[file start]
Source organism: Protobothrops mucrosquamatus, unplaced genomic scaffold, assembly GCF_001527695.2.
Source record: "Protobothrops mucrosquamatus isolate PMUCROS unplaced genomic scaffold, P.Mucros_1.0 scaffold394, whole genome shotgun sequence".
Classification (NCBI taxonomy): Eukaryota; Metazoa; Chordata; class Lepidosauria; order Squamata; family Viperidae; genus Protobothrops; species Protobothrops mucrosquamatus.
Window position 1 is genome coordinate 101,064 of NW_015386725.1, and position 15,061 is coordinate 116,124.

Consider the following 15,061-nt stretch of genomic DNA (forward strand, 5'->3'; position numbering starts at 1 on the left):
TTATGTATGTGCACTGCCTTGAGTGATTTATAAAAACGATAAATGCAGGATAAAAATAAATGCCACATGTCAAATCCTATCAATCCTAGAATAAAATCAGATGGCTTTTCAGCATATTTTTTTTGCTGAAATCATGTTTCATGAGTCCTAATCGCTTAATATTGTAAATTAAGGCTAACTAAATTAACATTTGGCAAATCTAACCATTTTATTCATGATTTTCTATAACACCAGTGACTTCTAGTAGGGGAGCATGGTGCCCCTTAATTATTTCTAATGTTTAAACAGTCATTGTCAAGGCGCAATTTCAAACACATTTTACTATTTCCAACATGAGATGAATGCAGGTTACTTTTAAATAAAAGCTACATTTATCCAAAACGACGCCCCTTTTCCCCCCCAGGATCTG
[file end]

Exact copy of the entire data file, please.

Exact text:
Source organism: Protobothrops mucrosquamatus, unplaced genomic scaffold, assembly GCF_001527695.2.
Source record: "Protobothrops mucrosquamatus isolate PMUCROS unplaced genomic scaffold, P.Mucros_1.0 scaffold394, whole genome shotgun sequence".
Classification (NCBI taxonomy): Eukaryota; Metazoa; Chordata; class Lepidosauria; order Squamata; family Viperidae; genus Protobothrops; species Protobothrops mucrosquamatus.
Window position 1 is genome coordinate 101,064 of NW_015386725.1, and position 15,061 is coordinate 116,124.

Consider the following 15,061-nt stretch of genomic DNA (forward strand, 5'->3'; position numbering starts at 1 on the left):
TTATGTATGTGCACTGCCTTGAGTGATTTATAAAAACGATAAATGCAGGATAAAAATAAATGCCACATGTCAAATCCTATCAATCCTAGAATAAAATCAGATGGCTTTTCAGCATATTTTTTTTGCTGAAATCATGTTTCATGAGTCCTAATCGCTTAATATTGTAAATTAAGGCTAACTAAATTAACATTTGGCAAATCTAACCATTTTATTCATGATTTTCTATAACACCAGTGACTTCTAGTAGGGGAGCATGGTGCCCCTTAATTATTTCTAATGTTTAAACAGTCATTGTCAAGGCGCAATTTCAAACACATTTTACTATTTCCAACATGAGATGAATGCAGGTTACTTTTAAATAAAAGCTACATTTATCCAAAACGACGCCCCTTTTCCCCCCCAGGATCTG